Massive Regulation Hurts Small Business

Joshua B. Lantz, True CapitalismJosh Lantz joins us today as a new writer.  He also writes for True Capitalism. – Ed.

 

A study done by the Small Business Administration (SBA) said that in 2010 the annual cost of Federal regulations was $1.75 trillion.[1] Our annual GDP is over $15 trillion, meaning the cost of these regulations amounts to about 11.5% of GDP.[2] That’s a lot of money. Think of the impact on our struggling economy if we were able to cut those costs in half.

Why do regulations have a cost?

When government creates a rule (regulation), they often have to hire more public sector workers to enforce it. This expands government and pulls more people out of the private sector where goods and services are produced.

The other major cost is that businesses are forced to comply in order to avoid breaking the law. Often the new rule means a business has to hire new staff members to make sure the business is following the rules. The business has to redirect money it was planning to spend on creating goods and services for its customers towards people who make sure they follow rules.

For example, the industry where I work is financial services. There are thousands of rules that financial professionals are forced to follow. Given the number of rules, no one can remember them all, so financial service firms are forced to hire staff who specialize in memorizing and interpreting the rules of the regulators.

The addition of needed staff members for both public and private sectors is one of the many costs associated with regulation. The disproportionate impact on small business is often not discussed.

Think of it. Who is in a better position to absorb the cost of massive regulation—large business or small business? Of course, the answer is large business because they have more money, scale, and staff to deal with these issues.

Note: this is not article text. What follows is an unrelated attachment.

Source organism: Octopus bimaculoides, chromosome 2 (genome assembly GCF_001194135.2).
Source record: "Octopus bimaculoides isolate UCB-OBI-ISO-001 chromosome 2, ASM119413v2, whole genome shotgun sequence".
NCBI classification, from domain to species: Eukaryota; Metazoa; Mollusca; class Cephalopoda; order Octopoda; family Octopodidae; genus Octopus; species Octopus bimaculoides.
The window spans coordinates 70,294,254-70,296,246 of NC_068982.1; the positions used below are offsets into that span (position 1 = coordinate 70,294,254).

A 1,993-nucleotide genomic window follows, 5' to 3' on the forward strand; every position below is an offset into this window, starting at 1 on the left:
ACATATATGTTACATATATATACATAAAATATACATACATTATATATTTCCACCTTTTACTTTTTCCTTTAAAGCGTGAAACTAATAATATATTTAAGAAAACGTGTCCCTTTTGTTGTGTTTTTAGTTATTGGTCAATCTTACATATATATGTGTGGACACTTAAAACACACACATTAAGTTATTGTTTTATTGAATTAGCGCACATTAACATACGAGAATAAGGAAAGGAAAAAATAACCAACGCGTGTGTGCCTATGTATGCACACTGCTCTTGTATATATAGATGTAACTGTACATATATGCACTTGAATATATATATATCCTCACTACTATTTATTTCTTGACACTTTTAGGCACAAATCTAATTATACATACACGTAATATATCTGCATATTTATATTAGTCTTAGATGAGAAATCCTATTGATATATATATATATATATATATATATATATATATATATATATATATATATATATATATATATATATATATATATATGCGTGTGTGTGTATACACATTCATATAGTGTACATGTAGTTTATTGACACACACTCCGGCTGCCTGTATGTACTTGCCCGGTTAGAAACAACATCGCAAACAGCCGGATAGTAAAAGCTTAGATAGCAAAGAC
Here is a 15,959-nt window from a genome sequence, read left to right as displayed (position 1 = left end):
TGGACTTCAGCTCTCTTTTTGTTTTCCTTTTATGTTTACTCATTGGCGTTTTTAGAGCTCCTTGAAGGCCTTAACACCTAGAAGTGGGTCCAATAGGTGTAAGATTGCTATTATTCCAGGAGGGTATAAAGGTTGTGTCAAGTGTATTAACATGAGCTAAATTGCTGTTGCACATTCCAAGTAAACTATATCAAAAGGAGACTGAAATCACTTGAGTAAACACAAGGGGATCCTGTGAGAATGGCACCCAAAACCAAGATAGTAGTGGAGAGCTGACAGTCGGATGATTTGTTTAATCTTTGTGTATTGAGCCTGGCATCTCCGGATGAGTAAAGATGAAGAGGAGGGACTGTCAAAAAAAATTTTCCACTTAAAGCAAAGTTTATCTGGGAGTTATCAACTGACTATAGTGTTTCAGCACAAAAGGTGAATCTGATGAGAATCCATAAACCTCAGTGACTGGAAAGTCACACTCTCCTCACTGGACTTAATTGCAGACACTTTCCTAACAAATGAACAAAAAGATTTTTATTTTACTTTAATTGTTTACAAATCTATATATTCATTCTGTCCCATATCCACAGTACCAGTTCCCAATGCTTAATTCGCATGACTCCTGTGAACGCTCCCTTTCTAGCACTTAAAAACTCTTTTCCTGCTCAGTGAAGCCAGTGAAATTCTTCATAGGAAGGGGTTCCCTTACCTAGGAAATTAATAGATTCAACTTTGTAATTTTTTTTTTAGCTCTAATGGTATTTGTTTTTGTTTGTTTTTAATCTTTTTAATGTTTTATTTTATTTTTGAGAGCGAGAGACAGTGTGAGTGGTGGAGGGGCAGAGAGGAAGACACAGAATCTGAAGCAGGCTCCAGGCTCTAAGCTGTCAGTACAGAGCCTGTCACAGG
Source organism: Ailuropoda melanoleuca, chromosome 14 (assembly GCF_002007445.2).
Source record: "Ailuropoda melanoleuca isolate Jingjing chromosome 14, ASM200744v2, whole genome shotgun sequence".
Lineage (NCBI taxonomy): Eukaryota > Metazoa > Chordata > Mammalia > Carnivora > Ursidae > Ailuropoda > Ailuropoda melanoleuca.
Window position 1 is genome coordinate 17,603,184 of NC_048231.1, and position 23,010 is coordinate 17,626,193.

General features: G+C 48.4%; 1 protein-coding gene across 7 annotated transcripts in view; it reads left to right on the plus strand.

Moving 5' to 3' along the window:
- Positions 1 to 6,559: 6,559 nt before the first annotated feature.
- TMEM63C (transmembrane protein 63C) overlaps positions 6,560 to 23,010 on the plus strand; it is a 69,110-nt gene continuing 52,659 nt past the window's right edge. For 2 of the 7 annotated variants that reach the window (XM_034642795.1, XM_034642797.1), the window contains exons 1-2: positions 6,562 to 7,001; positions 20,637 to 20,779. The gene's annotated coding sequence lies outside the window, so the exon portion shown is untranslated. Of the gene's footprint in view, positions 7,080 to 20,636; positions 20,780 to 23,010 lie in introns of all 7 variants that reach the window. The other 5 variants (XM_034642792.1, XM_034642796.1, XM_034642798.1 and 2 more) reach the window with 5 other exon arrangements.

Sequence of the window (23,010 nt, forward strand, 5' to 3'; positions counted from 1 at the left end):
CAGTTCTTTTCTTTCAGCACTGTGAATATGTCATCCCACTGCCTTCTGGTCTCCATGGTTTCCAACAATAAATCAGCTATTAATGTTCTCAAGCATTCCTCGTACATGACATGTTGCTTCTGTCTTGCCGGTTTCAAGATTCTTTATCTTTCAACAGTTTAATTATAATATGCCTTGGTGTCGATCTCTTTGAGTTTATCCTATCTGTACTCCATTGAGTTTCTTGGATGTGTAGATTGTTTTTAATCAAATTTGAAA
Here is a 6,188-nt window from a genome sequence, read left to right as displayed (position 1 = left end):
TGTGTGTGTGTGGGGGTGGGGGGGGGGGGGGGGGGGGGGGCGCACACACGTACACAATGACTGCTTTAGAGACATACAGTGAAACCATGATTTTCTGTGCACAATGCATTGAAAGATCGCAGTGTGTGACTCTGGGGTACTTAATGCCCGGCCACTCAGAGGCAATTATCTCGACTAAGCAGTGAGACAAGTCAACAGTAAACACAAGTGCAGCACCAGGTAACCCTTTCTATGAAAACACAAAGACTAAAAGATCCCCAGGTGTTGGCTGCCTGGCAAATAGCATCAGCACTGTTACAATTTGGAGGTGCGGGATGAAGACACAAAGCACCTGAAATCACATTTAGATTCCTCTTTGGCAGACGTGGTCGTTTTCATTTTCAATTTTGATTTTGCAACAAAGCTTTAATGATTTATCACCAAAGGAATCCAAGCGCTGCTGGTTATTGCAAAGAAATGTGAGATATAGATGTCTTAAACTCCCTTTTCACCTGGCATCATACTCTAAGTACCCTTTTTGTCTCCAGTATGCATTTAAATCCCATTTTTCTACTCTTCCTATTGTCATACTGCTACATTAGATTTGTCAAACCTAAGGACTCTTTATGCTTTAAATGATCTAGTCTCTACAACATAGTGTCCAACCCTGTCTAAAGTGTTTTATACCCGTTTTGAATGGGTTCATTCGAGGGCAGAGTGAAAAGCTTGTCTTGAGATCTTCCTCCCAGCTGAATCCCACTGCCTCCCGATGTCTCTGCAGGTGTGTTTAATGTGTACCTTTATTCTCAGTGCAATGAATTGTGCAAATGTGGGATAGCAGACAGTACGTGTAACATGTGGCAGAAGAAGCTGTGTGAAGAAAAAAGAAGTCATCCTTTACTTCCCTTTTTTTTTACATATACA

So what ends up happening?

The regulatory cost acts as a barrier on small business. As a result, small businesses suffer, and aren’t as competitive as large businesses. In many cases the small business either goes out of business, goes bankrupt, or the large business acquires the struggling small business. Therefore, increased regulations guarantee more large business!

Large business isn’t the problem. There will always be different size companies within an economy. As long as businesses and their trading partners (customers) believe they are receiving greater or equal value for what they give up, everyone prospers, jobs are created, and True Capitalism is practiced.

The problem is that regulations adversely affect small businesses more than large businesses. As a result, large businesses are rewarded as their competition shrinks.  Therefore, highly regulated environments unfairly reward large businesses.

Regulations are not great for consumers either. Fewer competitors in a business sector usually results in increased prices.

Small business makes up 99.7% of all employer firms and creates more than half of GDP growth.[3] When government over regulates American small business suffers. Because small business is the backbone of this country, when American small business suffers our whole economy suffers.

What can be done?

For starters, put a freeze on new regulations. This will give businesses a renewed sense of stability. They will no longer have to fear some new regulation coming down the bureaucratic pipeline and adversely impacting their business. They will be willing to risk their capital (money) again!

Second, we need leadership willing to review and assess the value of existing regulations. If the cost greatly outweighs the value, the regulation should be removed.

Come November 2012, elect candidates who have a track record of cutting wasteful regulation—-not adding to it. This will be one of the most important topics in the presidential campaign, as each candidate must understand how small business drives the economy.

Make certain YOU ARE SURE the candidates you vote for have what it takes to go all the way with cutting regulations that don’t add up. Our small businesses and economy depend on it.

 

About the Author

Josh is a writer and blogger with American Citizens for Economic Freedom, a Super PAC for the Tea Party and Women’s Organizations, founded by prominent business entrepreneur, Peter M. Vessenes. Josh grew up in a middle class suburb of Minneapolis. After graduating from Iowa State University in Business Finance, he built his career in small business within the financial services industry. Josh’s small business background has helped guide his economic principles and straightforward beliefs about money and creating prosperity. When he isn’t working, Josh enjoys skiing, mountain biking, playing guitar, and motorcycle rides.

 

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